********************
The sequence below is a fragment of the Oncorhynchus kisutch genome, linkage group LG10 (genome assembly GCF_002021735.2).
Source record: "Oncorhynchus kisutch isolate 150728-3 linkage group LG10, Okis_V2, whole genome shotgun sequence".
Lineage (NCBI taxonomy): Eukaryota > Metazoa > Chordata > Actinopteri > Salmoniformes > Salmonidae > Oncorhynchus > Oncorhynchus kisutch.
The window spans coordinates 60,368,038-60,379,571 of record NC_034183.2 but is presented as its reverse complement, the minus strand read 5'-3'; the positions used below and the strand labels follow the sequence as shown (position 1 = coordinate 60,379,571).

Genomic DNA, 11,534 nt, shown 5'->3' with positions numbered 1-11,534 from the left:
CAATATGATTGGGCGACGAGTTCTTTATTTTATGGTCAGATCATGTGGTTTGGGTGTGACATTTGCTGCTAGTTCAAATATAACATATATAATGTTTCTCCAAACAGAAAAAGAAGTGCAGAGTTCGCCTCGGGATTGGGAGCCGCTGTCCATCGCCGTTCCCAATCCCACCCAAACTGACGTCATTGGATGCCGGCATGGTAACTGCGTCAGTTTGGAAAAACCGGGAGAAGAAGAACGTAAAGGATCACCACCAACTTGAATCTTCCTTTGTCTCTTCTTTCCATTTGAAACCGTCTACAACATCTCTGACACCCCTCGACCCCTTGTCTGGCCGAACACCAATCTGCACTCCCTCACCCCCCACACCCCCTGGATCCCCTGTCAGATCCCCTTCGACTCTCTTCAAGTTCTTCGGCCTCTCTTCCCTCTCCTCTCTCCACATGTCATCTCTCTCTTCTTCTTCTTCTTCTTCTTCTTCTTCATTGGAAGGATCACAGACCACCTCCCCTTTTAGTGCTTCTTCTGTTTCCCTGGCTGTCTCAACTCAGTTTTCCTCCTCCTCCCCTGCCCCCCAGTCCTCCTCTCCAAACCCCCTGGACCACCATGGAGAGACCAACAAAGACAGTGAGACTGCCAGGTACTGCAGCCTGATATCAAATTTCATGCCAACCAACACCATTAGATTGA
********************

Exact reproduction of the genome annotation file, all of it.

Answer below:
The sequence below is a fragment of the Oncorhynchus kisutch genome, linkage group LG10 (genome assembly GCF_002021735.2).
Source record: "Oncorhynchus kisutch isolate 150728-3 linkage group LG10, Okis_V2, whole genome shotgun sequence".
Lineage (NCBI taxonomy): Eukaryota > Metazoa > Chordata > Actinopteri > Salmoniformes > Salmonidae > Oncorhynchus > Oncorhynchus kisutch.
The window spans coordinates 60,368,038-60,379,571 of record NC_034183.2 but is presented as its reverse complement, the minus strand read 5'-3'; the positions used below and the strand labels follow the sequence as shown (position 1 = coordinate 60,379,571).

Genomic DNA, 11,534 nt, shown 5'->3' with positions numbered 1-11,534 from the left:
CAATATGATTGGGCGACGAGTTCTTTATTTTATGGTCAGATCATGTGGTTTGGGTGTGACATTTGCTGCTAGTTCAAATATAACATATATAATGTTTCTCCAAACAGAAAAAGAAGTGCAGAGTTCGCCTCGGGATTGGGAGCCGCTGTCCATCGCCGTTCCCAATCCCACCCAAACTGACGTCATTGGATGCCGGCATGGTAACTGCGTCAGTTTGGAAAAACCGGGAGAAGAAGAACGTAAAGGATCACCACCAACTTGAATCTTCCTTTGTCTCTTCTTTCCATTTGAAACCGTCTACAACATCTCTGACACCCCTCGACCCCTTGTCTGGCCGAACACCAATCTGCACTCCCTCACCCCCCACACCCCCTGGATCCCCTGTCAGATCCCCTTCGACTCTCTTCAAGTTCTTCGGCCTCTCTTCCCTCTCCTCTCTCCACATGTCATCTCTCTCTTCTTCTTCTTCTTCTTCTTCTTCTTCATTGGAAGGATCACAGACCACCTCCCCTTTTAGTGCTTCTTCTGTTTCCCTGGCTGTCTCAACTCAGTTTTCCTCCTCCTCCCCTGCCCCCCAGTCCTCCTCTCCAAACCCCCTGGACCACCATGGAGAGACCAACAAAGACAGTGAGACTGCCAGGTACTGCAGCCTGATATCAAATTTCATGCCAACCAACACCATTAGATTGA